Besides the obvious advantage of bringing money to a country, there are several benefits to having visitors from one country to another. The reputation of the host country is enhanced by the pleasant experiences that the visitor then relates to friend and family. A small country in a scenic area (for example, the coastline and island countries of the Caribbean) can assuage fears of visitors regarding alien cultures, language, etc. and enhance its international reputation. In turn, businesses will see those countries as favorable venues to do business. Governments seeking financial investment can point to favorable tourist experiences as proof that the economy is safe. The Gross National Product of a country, especially a small country, can often depend on tourist activity for its financial health. Finally, the local native population benefits from exposure to other visiting cultures.
Every few months, it seems, there is a flurry of passionate and well-intentioned opinions that question the viability of tourism centered on poor villages, arguing that the benefits to be gained are outweighed by the potential for exploitation of poor people. Some of the rhetoric in this ongoing debate has shed more heat than light on the issue, but let's focus on some real, on-the-ground facts and positive impacts.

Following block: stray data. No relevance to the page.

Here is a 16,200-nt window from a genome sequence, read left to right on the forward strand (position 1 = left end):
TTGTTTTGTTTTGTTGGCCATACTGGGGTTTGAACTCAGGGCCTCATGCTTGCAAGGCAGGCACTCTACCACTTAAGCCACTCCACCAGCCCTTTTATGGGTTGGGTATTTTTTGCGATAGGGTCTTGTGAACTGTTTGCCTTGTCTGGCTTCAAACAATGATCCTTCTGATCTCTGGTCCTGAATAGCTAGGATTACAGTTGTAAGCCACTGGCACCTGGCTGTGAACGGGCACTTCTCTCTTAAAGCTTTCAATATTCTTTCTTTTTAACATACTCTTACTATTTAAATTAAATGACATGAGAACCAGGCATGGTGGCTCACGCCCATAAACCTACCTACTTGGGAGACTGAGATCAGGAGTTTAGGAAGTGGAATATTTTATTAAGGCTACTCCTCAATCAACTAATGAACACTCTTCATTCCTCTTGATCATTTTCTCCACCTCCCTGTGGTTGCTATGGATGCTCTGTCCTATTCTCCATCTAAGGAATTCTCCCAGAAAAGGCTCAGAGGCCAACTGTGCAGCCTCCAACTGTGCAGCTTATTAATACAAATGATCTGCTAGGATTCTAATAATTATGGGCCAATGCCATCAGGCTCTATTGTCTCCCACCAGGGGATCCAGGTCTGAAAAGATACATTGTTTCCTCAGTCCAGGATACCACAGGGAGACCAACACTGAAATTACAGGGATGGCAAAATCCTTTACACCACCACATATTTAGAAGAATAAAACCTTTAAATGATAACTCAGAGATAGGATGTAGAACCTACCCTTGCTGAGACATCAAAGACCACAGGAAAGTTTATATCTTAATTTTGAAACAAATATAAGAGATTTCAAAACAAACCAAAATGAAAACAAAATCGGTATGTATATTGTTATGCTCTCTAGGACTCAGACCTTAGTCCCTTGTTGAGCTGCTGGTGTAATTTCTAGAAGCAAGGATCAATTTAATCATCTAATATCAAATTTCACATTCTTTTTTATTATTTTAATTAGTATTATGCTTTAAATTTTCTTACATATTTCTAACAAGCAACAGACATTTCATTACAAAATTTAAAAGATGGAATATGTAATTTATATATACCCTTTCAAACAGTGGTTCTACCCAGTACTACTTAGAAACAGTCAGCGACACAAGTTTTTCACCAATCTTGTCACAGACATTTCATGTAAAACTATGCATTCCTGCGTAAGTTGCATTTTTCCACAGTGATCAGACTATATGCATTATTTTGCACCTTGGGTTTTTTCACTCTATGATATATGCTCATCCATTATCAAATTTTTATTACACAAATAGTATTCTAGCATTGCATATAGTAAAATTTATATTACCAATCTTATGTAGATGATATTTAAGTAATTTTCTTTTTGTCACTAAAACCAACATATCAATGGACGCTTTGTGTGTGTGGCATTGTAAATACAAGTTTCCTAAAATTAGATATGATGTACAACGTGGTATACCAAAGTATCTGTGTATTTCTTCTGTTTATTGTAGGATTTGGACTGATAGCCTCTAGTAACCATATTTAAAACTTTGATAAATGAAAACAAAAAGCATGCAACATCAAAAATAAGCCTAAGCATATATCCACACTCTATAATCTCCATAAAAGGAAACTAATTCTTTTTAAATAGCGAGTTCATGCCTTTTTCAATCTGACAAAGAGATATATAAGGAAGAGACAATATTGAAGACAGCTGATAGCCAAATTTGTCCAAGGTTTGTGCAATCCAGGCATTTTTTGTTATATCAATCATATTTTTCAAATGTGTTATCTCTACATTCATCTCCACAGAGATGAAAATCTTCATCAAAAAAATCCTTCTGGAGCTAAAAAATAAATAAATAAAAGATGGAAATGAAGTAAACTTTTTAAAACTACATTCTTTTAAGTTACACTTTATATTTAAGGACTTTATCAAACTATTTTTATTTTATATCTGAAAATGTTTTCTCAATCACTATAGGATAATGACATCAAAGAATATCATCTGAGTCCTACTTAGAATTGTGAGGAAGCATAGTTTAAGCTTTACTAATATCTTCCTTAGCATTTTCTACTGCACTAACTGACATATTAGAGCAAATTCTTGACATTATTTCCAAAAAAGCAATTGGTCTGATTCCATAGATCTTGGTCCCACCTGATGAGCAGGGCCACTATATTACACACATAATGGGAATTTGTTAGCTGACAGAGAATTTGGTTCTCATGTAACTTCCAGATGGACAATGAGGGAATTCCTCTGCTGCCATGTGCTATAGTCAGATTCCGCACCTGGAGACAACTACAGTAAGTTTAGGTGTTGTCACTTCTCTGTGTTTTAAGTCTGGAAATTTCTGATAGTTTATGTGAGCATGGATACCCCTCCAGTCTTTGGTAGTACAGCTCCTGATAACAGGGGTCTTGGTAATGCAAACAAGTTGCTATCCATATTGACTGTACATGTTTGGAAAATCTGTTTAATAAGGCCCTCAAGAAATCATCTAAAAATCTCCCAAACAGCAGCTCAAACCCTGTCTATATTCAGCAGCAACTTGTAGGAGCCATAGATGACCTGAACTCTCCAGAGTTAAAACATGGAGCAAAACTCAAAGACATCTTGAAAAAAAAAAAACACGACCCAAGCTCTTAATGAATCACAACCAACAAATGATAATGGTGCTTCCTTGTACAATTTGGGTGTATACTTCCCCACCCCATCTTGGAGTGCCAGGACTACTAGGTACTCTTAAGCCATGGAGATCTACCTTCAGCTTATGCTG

In Rwanda, tourism is currently the largest foreign-exchange earner. The majority of revenue comes from wealthy safari tourists in Kenya and Tanzania who jet in for 2-3 days to see Rwanda's legendary mountain gorillas. However, Rwandans recognize that more tourism is needed and that each additional day a tourist spends in country translates into jobs and growth. That's why a tourism cooperative and a small private tour operator decided to establish a full-day village tour in Mayange, just an hour south of Kigali.